But who needs a novel when you've got the marathon broadcasts of the Twilight Zone on the SciFi Channel?
I haven't seen these since I was a kid, and terrified by most of them, like the grotesque "The Masks" where a dying patriarch twists his greedy family members' faces to suit their disgusting personalities.
Some of the episodes have lost their impact - their whole force was the twist that came at the end, and I remember almost all of them (like when the nurse takes the bandages off in episode "The Eye of the Beholder".)
But some are timeless gems of imagination that rival any great piece of literature.
The one I'm watching now is "Two". No dialogue, a couple speeches by Charles Bronson, and the silent Elizabeth Montgomery, who are the two remaining survivors of a human-made post-war apocalypse from opposing armies ( you can see this by their different uniforms.)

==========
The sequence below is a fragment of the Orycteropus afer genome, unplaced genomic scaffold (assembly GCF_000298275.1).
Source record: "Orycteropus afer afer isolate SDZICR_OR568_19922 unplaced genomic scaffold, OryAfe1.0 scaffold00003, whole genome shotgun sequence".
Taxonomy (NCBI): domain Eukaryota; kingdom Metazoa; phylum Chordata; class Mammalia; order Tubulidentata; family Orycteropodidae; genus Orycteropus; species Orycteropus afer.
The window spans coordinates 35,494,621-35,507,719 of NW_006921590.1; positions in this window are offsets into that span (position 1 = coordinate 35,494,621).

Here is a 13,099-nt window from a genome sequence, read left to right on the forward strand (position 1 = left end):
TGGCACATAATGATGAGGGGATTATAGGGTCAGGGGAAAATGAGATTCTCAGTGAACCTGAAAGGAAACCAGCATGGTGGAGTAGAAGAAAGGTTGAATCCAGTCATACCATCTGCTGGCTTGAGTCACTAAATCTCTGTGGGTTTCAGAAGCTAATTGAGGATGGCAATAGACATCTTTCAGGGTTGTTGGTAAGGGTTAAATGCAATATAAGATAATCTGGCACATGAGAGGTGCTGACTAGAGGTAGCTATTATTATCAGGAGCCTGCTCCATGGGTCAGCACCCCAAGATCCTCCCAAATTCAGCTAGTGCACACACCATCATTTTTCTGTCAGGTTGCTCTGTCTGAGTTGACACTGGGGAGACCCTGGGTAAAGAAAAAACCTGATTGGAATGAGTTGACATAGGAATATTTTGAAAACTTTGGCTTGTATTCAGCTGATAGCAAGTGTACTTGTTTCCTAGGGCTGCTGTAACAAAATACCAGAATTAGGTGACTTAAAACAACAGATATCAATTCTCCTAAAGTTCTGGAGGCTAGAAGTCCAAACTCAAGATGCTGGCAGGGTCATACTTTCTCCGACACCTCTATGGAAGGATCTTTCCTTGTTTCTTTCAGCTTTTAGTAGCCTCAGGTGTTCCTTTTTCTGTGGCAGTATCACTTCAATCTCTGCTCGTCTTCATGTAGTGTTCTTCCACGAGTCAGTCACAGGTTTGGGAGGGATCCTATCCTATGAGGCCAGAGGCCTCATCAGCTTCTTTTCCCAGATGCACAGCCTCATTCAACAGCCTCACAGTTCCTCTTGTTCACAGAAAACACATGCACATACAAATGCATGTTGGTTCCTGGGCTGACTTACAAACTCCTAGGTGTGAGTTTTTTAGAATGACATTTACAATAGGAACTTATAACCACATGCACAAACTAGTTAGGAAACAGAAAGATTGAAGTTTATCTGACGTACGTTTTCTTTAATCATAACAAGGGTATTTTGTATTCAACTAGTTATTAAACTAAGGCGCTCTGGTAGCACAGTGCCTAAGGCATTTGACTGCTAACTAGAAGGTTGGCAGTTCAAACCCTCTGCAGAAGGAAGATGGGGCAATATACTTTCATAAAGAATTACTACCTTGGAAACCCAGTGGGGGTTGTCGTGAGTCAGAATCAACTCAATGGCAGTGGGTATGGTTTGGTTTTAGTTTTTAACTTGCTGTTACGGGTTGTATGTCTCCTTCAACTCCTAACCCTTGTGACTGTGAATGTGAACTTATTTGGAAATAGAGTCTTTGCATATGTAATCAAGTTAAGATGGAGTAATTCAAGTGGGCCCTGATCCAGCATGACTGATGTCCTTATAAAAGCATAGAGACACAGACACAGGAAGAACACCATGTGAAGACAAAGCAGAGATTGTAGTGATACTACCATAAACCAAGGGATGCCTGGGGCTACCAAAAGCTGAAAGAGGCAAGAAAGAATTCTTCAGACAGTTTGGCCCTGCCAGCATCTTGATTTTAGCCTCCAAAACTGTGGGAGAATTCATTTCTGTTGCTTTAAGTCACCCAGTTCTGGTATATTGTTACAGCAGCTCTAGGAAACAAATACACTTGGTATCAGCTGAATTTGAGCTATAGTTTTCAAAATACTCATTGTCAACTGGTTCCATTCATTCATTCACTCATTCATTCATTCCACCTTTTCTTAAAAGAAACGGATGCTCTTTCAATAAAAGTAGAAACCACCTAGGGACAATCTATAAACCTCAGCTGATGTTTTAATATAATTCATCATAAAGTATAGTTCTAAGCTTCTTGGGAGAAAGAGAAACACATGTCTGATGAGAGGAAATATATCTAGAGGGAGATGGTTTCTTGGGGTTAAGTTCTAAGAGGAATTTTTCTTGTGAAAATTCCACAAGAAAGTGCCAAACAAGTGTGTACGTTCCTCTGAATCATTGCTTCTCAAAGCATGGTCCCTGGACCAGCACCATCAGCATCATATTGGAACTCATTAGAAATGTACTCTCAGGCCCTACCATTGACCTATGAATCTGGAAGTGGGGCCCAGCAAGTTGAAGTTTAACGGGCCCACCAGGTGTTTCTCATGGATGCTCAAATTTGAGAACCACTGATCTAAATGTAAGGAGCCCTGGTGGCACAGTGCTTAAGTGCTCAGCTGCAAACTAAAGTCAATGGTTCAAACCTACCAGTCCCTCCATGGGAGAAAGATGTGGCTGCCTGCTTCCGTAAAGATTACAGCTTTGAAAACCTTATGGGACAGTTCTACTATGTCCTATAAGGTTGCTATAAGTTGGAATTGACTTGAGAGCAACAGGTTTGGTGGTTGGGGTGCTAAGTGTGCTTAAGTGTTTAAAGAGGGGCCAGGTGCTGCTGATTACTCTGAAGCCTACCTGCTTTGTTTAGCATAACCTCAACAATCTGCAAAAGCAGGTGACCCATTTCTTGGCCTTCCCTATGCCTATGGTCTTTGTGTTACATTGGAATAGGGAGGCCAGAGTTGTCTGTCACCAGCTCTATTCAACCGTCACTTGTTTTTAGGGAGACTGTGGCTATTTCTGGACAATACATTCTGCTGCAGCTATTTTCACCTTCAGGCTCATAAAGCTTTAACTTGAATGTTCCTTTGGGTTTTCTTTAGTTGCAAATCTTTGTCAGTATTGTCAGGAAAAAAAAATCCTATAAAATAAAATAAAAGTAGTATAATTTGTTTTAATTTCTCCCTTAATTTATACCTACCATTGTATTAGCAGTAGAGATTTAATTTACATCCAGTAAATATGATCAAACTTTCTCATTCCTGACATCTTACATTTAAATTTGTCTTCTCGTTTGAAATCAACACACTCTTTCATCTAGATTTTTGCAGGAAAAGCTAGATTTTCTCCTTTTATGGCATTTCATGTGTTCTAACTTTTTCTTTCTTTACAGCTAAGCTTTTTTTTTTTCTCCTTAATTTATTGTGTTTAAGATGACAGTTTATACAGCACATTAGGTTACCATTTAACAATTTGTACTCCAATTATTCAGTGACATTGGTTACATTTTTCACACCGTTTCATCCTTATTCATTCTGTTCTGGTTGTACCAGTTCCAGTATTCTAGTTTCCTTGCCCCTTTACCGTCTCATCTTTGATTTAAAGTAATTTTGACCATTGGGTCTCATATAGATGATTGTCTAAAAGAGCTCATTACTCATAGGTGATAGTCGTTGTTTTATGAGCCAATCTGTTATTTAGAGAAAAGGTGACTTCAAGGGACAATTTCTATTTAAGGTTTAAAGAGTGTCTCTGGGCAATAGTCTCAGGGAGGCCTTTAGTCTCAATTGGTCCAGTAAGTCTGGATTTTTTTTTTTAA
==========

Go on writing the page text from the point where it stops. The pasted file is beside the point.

The irony of the situation is not lost on Bronson's character, who is trying to persuade Montgomery's character he won't hurt her: "But I can see the only way of showing you my honorable intentions is by force." He pauses. "And I'm so terribly, terribly sick of fighting."
It reminded me of the news media today, desperately trying to convince people that they need news, that it's relevant, and they keep cramming the same content with the same pundits talking the same lines over and over again. The newspapers, with their honorable intentions, are publishing with their last show of force. And they do seem terribly, terribly sick of fighting.
The news media is going through a form of purgatory, and the phoenix will emerge from the ash. Because we need the media. To create wealth, to further industry and innovation - but we also need it because we're social and we seek out channels to establish new relationships, build on existing ones, and terminate others. We're curious about each other and what's going on in the world and in our own backyards.
I suppose the news industry has entered its form of the Twilight Zone.
This has been a love story about two lonely people.